It's close to nature. There's Point Pleasant Park right in town. There are beaches and hiking all along the south shore of NS south of Halifax. There's Cape Breton a couple hours north.

The climate. For Canada, the winters are relatively mild. Halifax can get a ton of snow, but they don't get the bone-chilling temperatures of an Ottawa, Winnipeg, or Calgary. And the summers are beautiful. Not too hot and humid, but green with lots of sun and everyone is outside all the time.

Also, Canada in general has avoided the populist, anti-immigrant, fascistic turn that lots of other places are experiencing. Atlantic Canada in particular is calm, people are non-judgmental and salt of the earth, and everyone just wants to relax and have some beers and laughs in their backyards. There's a reason everyone loves it there. It's actually pretty perfect.
posted by fso at 1:01 PM on June 6, 2019 [2 favorites]

Why aren't you considering Berlin? In particular the cheaper rents available in the former East Berlin. It attracts expats, artists and travelers from all over the world. There's plenty of snow in winter. One of world's most vibrant LGBT scenes. Amazing public transportation. And lots of English speakers. A mild summer of weather in the 70s. There's very little in the US that meets your combo of snowy winter/mild summer/progressive social scene/cheap rent. Denver and Albuquerque fit the bill but the mild summers there are full of intense summer light (think Greece or southern Italy) that might require a lot of adaptation for someone from the filtered light of the UK. From the Rockies to the Atlantic Coast, summer is brutal. Portland, Maine is the only exception I can think of, because it's so far north. Very progressive but I don't know anything about rents there.
posted by caveatz at 1:07 PM on June 6, 2019 [5 favorites]

Best answer: Gothenburg Sweden?
posted by nikaspark at 1:36 PM on June 6, 2019

In Berlin we haven't had snow in winter for ages, summers are pushing 40 degrees celsius and rents are rocketing up all over town. The LGBTQIA+ scene and the public transport ARE great. The influx of English speakers has largely turned the city into a Disneyland version of its former self, English speakers who do not use German are pandered to for money but increasingly resented. Plus Berlin is not immune from the Europe-wide rise in Fascism. The only nature within daytripping distance is pancake-flat: lakes and tree plantations.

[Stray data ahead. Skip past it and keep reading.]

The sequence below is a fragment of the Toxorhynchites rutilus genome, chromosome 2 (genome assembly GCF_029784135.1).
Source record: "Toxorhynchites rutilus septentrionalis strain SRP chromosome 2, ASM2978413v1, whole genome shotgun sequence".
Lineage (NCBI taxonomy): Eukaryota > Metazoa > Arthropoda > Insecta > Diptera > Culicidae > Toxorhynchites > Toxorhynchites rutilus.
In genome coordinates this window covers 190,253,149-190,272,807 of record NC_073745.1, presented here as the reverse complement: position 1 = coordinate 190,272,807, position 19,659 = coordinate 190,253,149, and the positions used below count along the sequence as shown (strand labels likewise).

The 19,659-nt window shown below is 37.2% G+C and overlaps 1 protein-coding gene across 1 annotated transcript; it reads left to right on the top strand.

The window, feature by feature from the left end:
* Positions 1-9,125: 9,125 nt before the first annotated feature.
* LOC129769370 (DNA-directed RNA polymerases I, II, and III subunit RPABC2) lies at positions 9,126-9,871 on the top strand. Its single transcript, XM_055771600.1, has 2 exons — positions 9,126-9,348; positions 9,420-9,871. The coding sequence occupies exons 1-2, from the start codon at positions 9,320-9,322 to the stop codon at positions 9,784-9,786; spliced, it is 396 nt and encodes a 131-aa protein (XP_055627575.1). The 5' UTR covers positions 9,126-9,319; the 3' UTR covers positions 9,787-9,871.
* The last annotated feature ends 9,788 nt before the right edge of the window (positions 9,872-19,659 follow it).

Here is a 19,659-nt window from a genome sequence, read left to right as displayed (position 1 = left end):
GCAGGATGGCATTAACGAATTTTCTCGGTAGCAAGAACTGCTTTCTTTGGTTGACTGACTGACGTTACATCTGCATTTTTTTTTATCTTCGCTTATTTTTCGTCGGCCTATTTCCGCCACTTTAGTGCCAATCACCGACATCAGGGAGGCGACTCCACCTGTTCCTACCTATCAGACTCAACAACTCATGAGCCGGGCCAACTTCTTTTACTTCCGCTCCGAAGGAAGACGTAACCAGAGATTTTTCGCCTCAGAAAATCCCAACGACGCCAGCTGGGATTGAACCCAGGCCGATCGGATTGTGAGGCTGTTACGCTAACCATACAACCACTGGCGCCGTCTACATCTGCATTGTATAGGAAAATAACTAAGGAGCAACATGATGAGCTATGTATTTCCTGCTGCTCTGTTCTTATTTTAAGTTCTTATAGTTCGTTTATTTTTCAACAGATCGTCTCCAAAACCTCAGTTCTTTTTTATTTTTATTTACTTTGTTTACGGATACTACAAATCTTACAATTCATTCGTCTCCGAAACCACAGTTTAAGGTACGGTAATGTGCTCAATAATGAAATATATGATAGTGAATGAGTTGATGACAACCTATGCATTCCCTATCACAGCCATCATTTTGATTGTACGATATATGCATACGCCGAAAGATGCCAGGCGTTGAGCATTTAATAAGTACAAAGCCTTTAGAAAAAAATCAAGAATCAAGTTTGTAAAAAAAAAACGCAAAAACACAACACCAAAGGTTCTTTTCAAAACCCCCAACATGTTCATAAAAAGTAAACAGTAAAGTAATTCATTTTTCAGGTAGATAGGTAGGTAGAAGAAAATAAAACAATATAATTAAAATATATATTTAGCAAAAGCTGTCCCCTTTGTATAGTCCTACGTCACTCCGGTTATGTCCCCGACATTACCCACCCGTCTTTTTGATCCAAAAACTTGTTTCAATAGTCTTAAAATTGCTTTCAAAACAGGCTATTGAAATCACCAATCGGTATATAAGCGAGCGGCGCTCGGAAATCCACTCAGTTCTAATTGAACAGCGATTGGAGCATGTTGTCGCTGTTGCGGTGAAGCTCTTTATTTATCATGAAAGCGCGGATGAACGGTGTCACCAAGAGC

Uppsala and Halifax sound ace.
posted by runincircles at 1:42 PM on June 6, 2019

Best answer: Having lived there (a decade ago) I'd second Gothenburg. Gets real winters but without the extremes you'll get in the North of the country, and summers are mild. Solid transit system of buses and trams. Lots of forests and lakes close by, and mountains within a few hours drive. And relatively diverse for Sweden, due to the universities and refugee immigration.

At least when I lived there, the housing market in Gothenburg was rent controlled but still very hard for outsiders to navigate. Though not as bad as Stockholm. I enjoyed its feel of being a "second city", far less posh than Stockholm seemed when I visited there. (Gothenburg's commercial center hasn't been rebuilt to the extent that the capital's has.)
posted by serathen at 2:44 PM on June 6, 2019

Montreal. Low rents, tons of stuff going on (to be very honest: Ottawa is kinda sleepy), cold winters with lots of snow.
posted by airmail at 2:47 PM on June 6, 2019 [2 favorites]

Most of Canada isn’t as cosmopolitan as I think you’re wanting your new home to be (I disagree that right-wing populism isn’t making inroads in Canada). Cut Toronto out of the running if you don’t like poor transit (commutes are atrocious, regardless of your mode of transport) and having to deal with aggressive panhandlers (aggression isn’t because of class warfare so much as untreated mental health and addiction issues). Gun violence is becoming an issue, as well. Montreal is better wrt most of your criteria, but language will be an issue. If I were you, I’d stick to Europe, and second Berlin.
posted by cotton dress sock at 2:54 PM on June 6, 2019

Montreal. Low rents, tons of stuff going on (to be very honest: Ottawa is kinda sleepy), cold winters with lots of snow.

I would also second Montreal - it is affordable, very walkable, with a rich culture and queer life, one can function there in English, and they certainly have snow! I don't know what the summers are like - as hot as Toronto, or cooler like Halifax? (Nova Scotia has lovely mild summers).